September 28, 2023
On February 18, 1965, Alabama State Troopers fatally shot an unarmed African American civil rights activist, Jimmie Lee Jackson. A champion for equal voting rights, Jackson died protecting his mother, who was attacked by police during a demonstration in Marion, AL. In response to Jackson’s death, local civil rights leaders organized a 54-mile march from Selma to Montgomery – intending to take their cause directly to Governor George Wallace in the state’s capital.
Led by 25-year-old activist John Lewis, more than 600 demonstrators began the march through Selma’s downtown on March 7, 1965, but were blocked by state troopers on the Edmund Pettus Bridge. When the marchers refused to yield, the troopers brutally attacked demonstrators using tear gas, nightsticks, and other means of violence. Television cameras captured the confrontation, giving Americans a front-row seat to “Bloody Sunday.” Marchers, including Dr. Martin Luther King, Jr., were again blocked by police two days later as they crossed the bridge. It wasn’t until March 25, 1965, that Dr. King and the 25,000 marchers with him could complete their trek to the Alabama State Capitol Building and Governor Wallace’s office. These events spurred the passing of the 1965 Voting Rights Act.
Fast forward more than five decades to the summer of 2020, when three police leaders – Chief Shon Barnes, Assistant Chief Tarrick McGuire, and Dr. Obed Magny – retraced the steps of the civil rights march, walking from Selma to Montgomery. Documenting their experience in a powerful 17-minute film, the trio used their journey to reflect on what it means to be Black men and law enforcement leaders in the United States. Titled the “54th Mile Policing Project,” the film provides a call for collective action to enhance police interactions and relationships with communities of color across the country.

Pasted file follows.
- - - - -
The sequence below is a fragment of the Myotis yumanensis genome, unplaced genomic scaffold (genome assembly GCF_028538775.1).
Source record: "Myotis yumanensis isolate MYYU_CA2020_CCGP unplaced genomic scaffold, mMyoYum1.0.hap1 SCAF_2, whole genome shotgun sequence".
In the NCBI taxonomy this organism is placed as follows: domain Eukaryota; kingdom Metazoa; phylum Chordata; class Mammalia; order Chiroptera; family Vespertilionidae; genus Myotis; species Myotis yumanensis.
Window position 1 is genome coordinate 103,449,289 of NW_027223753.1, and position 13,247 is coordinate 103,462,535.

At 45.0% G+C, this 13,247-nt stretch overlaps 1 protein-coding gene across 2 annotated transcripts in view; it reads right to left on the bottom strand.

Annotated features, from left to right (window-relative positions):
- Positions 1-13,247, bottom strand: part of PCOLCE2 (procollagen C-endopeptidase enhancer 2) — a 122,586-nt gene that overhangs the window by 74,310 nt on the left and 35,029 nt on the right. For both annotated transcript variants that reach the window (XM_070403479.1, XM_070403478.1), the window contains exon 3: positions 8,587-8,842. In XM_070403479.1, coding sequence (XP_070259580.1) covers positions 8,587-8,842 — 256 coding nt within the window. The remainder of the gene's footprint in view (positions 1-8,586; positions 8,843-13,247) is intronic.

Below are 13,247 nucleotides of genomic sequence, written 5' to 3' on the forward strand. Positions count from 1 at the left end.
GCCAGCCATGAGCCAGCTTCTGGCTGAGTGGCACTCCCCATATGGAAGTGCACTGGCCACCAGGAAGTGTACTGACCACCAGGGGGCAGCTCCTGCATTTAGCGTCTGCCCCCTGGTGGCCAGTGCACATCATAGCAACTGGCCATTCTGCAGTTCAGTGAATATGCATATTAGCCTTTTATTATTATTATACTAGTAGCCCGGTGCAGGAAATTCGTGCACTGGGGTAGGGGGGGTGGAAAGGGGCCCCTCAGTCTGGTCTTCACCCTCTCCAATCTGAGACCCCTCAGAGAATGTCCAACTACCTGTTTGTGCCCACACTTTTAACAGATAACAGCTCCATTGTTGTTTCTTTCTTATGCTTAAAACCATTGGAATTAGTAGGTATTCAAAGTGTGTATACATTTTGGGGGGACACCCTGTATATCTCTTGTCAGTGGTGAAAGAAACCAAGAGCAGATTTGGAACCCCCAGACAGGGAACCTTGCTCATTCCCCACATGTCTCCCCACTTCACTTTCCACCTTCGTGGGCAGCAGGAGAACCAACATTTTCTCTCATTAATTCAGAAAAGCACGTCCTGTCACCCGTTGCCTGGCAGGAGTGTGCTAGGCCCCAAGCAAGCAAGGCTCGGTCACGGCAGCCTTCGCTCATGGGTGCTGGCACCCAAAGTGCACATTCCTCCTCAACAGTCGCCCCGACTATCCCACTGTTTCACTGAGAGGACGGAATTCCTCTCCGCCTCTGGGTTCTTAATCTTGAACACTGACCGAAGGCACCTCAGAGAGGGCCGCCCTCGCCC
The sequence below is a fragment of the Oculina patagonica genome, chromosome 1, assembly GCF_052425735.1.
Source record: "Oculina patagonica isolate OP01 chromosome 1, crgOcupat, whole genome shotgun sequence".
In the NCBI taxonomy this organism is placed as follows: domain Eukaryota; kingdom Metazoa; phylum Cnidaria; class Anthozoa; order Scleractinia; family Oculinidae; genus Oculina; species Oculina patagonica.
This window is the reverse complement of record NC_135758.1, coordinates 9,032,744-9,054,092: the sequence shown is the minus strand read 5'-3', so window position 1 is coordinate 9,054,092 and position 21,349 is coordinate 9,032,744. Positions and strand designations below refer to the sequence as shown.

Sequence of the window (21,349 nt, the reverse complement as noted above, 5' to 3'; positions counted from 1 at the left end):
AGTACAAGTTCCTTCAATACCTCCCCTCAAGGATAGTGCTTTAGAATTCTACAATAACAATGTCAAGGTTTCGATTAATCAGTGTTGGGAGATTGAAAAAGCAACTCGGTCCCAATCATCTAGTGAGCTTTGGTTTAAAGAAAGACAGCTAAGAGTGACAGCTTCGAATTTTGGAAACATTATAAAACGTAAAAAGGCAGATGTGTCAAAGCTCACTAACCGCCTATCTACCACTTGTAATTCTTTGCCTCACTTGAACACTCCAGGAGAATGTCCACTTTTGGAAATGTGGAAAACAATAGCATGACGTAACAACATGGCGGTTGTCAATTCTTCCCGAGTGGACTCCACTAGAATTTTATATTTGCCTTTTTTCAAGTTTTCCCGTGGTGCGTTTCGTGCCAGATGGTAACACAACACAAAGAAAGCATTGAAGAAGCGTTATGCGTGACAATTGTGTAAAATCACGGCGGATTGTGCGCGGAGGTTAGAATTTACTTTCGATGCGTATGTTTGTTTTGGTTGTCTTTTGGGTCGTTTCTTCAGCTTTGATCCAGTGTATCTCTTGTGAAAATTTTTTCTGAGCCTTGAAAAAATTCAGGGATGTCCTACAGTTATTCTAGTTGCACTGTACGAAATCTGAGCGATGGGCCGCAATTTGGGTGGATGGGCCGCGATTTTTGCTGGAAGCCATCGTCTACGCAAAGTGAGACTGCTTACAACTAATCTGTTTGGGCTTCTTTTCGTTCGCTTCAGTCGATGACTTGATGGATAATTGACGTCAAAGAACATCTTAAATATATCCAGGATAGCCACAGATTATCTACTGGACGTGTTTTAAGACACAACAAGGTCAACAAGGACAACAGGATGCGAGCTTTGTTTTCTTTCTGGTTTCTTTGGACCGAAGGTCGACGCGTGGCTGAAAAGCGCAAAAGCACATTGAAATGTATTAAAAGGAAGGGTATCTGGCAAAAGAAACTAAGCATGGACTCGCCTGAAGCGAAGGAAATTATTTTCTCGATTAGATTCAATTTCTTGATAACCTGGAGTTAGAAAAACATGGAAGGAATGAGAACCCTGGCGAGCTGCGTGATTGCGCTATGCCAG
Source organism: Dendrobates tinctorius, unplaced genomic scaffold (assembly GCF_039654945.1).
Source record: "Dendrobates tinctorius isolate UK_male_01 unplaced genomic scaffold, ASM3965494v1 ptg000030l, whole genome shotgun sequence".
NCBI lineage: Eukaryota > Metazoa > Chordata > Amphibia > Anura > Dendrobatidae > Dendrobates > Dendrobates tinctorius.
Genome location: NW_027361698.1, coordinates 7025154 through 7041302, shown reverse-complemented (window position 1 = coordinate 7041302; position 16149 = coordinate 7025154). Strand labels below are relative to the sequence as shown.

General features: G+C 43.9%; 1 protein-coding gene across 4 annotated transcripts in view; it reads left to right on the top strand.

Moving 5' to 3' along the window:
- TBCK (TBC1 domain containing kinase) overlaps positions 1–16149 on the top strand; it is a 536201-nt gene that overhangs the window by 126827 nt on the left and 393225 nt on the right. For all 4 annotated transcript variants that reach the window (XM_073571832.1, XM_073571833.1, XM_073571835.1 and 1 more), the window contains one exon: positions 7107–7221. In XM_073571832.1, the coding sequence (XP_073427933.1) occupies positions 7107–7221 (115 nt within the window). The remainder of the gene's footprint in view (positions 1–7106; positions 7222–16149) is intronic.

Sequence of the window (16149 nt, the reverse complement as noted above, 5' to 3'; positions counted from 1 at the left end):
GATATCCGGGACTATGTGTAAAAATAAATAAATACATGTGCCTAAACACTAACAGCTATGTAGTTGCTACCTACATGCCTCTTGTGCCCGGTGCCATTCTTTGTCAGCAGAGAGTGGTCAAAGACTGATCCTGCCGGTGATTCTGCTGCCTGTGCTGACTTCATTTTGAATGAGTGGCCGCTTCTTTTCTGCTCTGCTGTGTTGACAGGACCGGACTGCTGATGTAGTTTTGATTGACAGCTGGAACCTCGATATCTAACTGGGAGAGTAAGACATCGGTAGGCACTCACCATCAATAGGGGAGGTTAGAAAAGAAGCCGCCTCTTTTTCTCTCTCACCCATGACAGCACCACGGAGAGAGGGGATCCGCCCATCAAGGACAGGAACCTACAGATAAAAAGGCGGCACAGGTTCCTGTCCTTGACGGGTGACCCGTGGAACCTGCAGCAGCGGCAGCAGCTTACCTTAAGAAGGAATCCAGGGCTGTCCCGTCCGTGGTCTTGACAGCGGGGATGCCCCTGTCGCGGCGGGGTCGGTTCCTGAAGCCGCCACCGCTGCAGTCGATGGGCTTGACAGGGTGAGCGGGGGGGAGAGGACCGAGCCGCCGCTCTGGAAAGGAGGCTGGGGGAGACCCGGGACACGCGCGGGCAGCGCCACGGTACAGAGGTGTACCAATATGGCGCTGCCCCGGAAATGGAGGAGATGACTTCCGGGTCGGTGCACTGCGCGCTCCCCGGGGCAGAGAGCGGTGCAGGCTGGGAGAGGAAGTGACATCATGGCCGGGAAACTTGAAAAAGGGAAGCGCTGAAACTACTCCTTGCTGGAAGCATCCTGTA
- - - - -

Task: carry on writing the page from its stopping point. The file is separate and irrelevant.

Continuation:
Building upon the powerful message of the documentary, the National Policing Institute (NPI), with support from the US Department of Justice, Bureau of Justice Assistance (BJA), is creating an innovative training program for law enforcement executives and launching a national initiative designed to strengthen connections between the police and communities of color.
In late August, NPI staff were joined by the 54th Mile Policing Project Co-Founders, project steering committee members, and BJA staff in Montgomery and Selma to kick off this work. This group discussed the mission and challenges for the national initiative and key considerations for the development and delivery of training for law enforcement executives.
The three co-founders are joined by a steering committee comprised of:
- Dr. Cedric L. Alexander
- Daryl V. Atkinson
- Michael Collins
- Kym Craven
- Chief Kevin Davis
- Warrick Dunn
- Dr. Bernice A. King
- Ganesha Martin
- Chief Celeste Murphy
- Kathleen O’Toole
- Constance ‘Connie’ Rice
- Sean Smoot
- Leodis Strong
In the coming months, NPI will develop and pilot a training curriculum designed to assist police executives in engaging in difficult conversations on race and policing, enhancing community relationships, and promoting diversity in the policing profession. NPI will also engage the policing field and communities by sharing resources through an online platform and social media campaign.